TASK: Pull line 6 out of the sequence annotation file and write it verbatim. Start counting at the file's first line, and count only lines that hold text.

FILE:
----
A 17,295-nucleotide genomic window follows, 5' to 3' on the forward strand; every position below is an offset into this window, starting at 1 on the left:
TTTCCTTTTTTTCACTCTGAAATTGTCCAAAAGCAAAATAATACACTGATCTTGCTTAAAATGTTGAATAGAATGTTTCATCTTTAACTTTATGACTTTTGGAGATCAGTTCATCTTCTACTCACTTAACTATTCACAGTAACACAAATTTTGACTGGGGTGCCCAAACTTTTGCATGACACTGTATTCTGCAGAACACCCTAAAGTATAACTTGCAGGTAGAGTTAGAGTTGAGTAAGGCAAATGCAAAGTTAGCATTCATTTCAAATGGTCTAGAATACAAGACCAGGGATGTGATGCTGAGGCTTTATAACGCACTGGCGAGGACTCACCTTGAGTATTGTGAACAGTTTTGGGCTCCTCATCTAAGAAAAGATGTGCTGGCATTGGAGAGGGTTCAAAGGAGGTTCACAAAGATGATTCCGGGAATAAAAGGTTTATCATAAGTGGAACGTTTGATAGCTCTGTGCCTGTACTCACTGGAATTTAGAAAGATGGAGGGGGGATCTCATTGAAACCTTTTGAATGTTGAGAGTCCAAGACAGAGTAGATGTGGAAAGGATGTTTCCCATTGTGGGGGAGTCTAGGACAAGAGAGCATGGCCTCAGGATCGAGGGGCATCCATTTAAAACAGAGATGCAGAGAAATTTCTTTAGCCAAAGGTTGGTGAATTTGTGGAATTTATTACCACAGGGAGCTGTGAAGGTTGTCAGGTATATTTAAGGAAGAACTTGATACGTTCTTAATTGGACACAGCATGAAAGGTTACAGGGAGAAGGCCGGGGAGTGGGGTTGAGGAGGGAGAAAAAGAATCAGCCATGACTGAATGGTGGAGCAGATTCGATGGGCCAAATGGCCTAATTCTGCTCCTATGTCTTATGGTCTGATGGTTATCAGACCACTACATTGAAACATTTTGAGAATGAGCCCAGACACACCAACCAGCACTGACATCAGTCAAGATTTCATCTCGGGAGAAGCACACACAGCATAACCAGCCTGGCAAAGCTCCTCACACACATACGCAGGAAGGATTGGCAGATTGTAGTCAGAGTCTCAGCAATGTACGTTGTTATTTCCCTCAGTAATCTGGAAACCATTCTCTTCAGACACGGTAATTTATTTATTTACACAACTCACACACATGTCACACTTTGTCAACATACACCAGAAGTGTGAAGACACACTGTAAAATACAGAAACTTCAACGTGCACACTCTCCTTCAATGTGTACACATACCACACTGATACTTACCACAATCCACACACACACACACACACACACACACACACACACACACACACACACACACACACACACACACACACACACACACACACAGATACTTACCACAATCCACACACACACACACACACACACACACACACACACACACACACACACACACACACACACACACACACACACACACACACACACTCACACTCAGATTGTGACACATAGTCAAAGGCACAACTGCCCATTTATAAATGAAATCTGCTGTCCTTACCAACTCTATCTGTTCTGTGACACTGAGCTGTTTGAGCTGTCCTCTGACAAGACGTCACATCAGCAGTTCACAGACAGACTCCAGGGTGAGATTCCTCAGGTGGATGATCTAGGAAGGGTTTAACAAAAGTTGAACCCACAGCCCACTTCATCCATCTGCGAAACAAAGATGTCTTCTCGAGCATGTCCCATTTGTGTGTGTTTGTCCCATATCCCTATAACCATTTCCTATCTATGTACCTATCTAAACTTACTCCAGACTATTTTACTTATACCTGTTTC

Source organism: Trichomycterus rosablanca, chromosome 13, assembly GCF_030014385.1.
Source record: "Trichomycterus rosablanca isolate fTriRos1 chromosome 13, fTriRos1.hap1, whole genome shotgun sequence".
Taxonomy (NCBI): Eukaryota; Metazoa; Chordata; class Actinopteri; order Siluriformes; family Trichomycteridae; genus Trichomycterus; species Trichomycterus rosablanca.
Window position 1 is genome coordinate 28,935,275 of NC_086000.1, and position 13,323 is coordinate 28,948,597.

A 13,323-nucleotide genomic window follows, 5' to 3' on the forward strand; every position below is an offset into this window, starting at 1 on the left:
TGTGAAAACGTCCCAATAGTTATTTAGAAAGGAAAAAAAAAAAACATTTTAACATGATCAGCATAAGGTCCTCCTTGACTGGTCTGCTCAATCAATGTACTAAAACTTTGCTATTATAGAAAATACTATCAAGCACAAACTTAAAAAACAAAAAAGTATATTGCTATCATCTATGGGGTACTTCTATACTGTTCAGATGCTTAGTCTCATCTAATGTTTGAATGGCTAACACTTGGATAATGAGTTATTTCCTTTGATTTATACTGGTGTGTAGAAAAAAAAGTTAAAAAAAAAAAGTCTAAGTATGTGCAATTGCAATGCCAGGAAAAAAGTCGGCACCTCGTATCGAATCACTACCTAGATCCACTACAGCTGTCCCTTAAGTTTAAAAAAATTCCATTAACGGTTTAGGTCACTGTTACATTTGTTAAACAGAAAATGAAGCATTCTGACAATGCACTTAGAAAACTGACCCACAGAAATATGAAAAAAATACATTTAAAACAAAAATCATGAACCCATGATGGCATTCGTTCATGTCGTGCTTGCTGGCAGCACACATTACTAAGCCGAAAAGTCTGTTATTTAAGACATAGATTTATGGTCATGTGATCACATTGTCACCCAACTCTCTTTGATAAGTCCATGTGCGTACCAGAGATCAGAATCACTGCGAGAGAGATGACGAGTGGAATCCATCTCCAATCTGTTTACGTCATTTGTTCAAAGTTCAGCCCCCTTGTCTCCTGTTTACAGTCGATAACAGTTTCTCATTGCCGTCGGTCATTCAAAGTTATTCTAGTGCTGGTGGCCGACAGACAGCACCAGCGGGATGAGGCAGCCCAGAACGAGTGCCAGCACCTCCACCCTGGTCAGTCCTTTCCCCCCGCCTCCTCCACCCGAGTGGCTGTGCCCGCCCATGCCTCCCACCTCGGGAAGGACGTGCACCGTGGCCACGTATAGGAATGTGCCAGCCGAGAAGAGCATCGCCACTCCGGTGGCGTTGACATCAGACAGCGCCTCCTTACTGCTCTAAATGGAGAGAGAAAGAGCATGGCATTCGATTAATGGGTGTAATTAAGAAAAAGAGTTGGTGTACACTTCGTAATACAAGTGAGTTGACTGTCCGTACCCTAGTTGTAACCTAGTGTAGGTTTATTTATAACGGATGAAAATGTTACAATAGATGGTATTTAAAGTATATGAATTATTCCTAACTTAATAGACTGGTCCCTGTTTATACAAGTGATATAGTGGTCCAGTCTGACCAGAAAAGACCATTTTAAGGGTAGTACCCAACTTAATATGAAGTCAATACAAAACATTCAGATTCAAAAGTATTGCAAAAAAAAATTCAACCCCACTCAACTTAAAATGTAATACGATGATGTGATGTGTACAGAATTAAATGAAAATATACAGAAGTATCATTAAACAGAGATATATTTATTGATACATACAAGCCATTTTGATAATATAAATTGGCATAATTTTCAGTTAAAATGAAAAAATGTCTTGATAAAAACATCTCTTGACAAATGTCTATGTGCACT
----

Window position 1 is genome coordinate 28,935,275 of NC_086000.1, and position 13,323 is coordinate 28,948,597.